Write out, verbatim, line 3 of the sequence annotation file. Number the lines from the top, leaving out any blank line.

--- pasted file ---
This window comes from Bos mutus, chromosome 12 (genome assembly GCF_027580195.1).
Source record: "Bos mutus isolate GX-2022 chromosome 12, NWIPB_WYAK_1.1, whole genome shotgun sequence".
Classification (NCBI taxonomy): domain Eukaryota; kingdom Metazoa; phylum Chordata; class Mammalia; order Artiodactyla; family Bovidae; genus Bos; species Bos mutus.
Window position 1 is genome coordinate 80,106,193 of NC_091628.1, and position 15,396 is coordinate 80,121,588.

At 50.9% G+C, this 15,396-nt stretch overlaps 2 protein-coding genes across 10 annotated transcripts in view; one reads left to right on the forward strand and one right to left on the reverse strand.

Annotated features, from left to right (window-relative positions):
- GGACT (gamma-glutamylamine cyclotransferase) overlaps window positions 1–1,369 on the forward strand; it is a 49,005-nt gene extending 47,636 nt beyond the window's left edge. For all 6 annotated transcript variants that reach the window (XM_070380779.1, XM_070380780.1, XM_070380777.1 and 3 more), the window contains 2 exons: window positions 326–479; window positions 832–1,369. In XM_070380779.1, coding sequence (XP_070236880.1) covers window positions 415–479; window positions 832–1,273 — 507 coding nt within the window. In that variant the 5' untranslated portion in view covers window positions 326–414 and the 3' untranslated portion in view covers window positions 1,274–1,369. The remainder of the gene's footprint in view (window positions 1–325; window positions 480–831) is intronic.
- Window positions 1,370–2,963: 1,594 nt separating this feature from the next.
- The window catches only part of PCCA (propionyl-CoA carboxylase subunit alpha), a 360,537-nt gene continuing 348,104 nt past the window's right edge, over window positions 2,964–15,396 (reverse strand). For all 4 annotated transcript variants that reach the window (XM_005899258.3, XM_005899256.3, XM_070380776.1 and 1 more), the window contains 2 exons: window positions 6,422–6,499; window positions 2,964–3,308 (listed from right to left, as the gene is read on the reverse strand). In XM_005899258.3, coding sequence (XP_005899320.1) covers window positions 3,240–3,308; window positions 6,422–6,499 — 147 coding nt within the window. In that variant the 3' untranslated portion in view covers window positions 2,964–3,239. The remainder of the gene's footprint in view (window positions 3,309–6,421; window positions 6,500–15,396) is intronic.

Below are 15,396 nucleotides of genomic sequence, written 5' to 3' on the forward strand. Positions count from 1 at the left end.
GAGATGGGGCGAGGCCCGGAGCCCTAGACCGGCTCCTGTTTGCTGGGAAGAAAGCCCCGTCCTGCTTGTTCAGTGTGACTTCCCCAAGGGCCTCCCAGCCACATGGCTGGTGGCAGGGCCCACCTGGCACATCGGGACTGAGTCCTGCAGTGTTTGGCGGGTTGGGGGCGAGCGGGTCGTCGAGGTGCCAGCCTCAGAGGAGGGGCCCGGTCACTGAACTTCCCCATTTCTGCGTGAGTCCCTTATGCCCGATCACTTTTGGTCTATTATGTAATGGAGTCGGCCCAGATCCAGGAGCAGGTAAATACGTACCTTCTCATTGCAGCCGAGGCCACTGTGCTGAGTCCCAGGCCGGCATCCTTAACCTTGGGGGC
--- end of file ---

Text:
Classification (NCBI taxonomy): domain Eukaryota; kingdom Metazoa; phylum Chordata; class Mammalia; order Artiodactyla; family Bovidae; genus Bos; species Bos mutus.